On Saturday, February 22, 2014, at 7:30 PM, the name Josh Holt appeared on my caller-ID. “Scott, man, he’s dead. He’s dead, man.”
A brief summary of Anti-Lou
ANTI-LOU (1995-2000), the quintessential cow pasture rock ‘n roll band of the mid-to-late nineties, stole more girlfriends from each other than they did their fans. Born in the midst of adolescent hormones and bad hairstyles, the band changed lineups numerous times (Derek Smith – original drummer, John Howard – guitarist, Dwayne Davis – bass, Joshua Holt – guitar, Jeffrey Pillow – vocals) before cementing their legacy in a cow pasture between Cullen and Madisonville, in Charlotte County, Virginia, at a little place known as the Cabin. But hell, who can forget the Mule Barn? Or the house Derek told us we had permission to practice in but really didn’t until the cops showed up? Anti-Lou’s final lineup consisted of Joshua Holt – guitar, vocals, Dwayne Davis – guitar, backing vocals, Jeffrey Pillow – bass guitar, vocals, Scott Hall – drums, and our official unofficial additional vocalist, Scott’s younger brother, Rick Hall—and they were f@#king legends… sort of.
A brief history
A fragmented, grammatically incorrect, partially stream-of-consciousness re-telling of some of the best years of my life
I am only one of two people in the history of the world to have ever had a confrontation with Scott Hall, easily one of the nicest and most caring and sincere people you could ever meet. I’ll tell you about the first guy, then the second. And I’ll tell you about a little band called Anti-Lou and how it was born.
Five Things I Always Think About When I Think of Scott Hall
Scott never wore a shirt when we were in high school, except to the prom, and when he wore a shirt, it was a tank top. He is the only human being I know born after 1980 that could pull off a tank top and not look foolish. Scott equals tank top.
“Song 2,” by Blur
Rachel, Barry, and Scott. C.I. and Sharon Hall’s garage. Drakes Branch, Virginia.
Camel cigarettes and Coors Light
I was a Marlboro man. Scott was Joe Camel. A non-smoker is something I routinely attempted when I was younger, and I routinely failed. Even though it
definitely likely annoyed the hell out of Scott, he never let it show on his face and was always there to lend a Camel when a brother came bumming. Also, Coors Light. I never could get him to switch to the good stuff—King Cobra or Hurricane.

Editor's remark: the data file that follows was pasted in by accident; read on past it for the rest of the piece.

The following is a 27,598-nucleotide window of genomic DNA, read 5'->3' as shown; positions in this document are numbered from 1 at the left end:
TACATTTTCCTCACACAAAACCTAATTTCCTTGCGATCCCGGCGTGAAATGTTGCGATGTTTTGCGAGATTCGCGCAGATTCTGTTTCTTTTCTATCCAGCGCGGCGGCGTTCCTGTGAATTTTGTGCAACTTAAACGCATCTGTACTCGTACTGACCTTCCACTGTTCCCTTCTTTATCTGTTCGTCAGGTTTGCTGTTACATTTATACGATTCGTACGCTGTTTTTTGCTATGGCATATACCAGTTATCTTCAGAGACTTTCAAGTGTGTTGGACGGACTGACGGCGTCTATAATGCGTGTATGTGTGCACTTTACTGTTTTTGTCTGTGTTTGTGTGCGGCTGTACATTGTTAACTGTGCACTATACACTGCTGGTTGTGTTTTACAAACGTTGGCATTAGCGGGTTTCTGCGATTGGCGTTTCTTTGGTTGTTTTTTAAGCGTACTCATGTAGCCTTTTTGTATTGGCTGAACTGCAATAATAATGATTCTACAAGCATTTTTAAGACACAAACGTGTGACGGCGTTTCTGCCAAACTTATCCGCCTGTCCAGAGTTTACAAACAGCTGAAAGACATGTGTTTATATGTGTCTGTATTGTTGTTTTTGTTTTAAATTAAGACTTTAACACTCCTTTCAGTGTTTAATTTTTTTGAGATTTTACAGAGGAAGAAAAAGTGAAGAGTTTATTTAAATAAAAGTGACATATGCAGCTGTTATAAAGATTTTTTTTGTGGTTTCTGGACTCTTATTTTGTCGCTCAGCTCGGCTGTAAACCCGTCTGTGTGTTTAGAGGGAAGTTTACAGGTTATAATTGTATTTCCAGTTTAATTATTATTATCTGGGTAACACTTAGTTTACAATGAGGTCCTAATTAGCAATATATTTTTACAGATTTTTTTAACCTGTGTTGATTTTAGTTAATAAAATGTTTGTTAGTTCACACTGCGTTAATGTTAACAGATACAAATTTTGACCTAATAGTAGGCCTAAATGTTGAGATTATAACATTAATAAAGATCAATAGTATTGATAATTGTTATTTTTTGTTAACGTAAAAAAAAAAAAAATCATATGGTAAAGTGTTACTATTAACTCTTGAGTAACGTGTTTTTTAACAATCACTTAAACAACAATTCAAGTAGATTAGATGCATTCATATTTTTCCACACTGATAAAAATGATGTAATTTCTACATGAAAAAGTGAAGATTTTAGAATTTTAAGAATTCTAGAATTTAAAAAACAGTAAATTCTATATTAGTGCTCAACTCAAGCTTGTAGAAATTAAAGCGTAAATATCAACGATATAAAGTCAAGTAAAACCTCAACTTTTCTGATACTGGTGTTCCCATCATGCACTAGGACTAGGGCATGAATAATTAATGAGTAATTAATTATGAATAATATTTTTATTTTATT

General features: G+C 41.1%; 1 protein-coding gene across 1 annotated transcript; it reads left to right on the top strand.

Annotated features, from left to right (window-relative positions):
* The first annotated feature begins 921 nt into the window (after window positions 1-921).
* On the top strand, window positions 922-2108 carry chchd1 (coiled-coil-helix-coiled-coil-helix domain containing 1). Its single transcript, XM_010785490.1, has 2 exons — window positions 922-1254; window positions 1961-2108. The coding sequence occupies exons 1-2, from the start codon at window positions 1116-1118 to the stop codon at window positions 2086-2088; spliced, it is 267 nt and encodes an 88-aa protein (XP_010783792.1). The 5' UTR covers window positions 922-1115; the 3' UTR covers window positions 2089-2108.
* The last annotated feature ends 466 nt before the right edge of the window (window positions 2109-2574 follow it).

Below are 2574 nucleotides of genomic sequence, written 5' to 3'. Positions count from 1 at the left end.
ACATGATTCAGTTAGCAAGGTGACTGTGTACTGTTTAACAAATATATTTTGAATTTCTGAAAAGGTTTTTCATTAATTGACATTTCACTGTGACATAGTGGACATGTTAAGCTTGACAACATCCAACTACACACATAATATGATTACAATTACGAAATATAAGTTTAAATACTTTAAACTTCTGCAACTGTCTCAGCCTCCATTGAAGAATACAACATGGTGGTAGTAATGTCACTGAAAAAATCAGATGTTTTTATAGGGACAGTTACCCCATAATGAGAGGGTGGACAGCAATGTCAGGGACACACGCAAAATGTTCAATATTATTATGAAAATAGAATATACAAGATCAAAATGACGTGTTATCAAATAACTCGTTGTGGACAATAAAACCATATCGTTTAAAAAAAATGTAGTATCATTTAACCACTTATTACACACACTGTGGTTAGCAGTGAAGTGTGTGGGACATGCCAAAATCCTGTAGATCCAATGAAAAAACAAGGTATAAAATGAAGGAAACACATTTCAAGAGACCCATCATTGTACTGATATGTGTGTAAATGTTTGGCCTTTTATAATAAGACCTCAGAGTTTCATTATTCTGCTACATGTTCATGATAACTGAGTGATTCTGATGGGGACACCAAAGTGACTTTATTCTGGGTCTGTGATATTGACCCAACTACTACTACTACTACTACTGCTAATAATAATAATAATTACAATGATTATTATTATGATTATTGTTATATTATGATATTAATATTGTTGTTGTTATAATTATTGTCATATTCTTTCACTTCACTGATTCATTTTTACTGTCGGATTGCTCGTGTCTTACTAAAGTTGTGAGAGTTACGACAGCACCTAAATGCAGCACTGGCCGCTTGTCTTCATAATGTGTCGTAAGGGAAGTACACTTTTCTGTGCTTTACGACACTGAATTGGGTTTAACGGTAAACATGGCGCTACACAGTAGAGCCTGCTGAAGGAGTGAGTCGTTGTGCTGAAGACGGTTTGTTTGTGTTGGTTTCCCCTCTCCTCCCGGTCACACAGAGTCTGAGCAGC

Sugar . . . sweetie
Scott was a bit of an old soul, and often called women “sugar” and/or “sweetie,” and did so in a kind, sincere way. If you had never met Scott and didn’t know any better, you would assume he was trying to pick up every woman he talked to by calling them “sugar” and/or “sweetie” but that was just Scott. It was genuine.
Drummer. Anti-who? Anti-Lou!
The First Guy
April 1996 (or possibly 1995)
The first time I met Scott he was wearing a bloodied, torn Nirvana: Unplugged in New York t-shirt. It was Earth Day, a once booming event in Charlotte Court House, Virginia. If my memory serves me correctly, and that’s up for debate, Scott was in eighth grade, and I was in ninth. He very well may have been in seventh and me in eighth.
He was “going with” Addie (I believe, or was it Kathleen? Ah, youth. I can’t remember), and I was hanging out with my cousin Robbie, who was dating Mary, Addie’s older sister. We approached Scott and Addie (or Kathleen or some other female. Come on, brain!) in front of the library, and asked what was going on, considering the tattered and red-splotched shirt on Scott’s back.
Someone had challenged Scott to a fight in the library garden, and Scott, pale, thin bodied with every vein in his body poking through his skin like burrowing worms, had, in turn, obliged, busting the kid’s lip and bloodying his nose. I can’t remember the kid’s name now but I remember that, at the time, he ran his mouth a lot in this adolescent alpha-male sort of way. Scott made him beta-male for the day.
As was the style at the time for us skinny folks, Robbie was wearing two t-shirts, so he gave Scott his spare. Scott put on the shirt, lit a cigarette, steadied his body against the road sign, thanked Robbie, and we turned and went in opposite directions, presumably off to take home yet another Earth Day Volleyball Championship title from the Sheriff’s Office.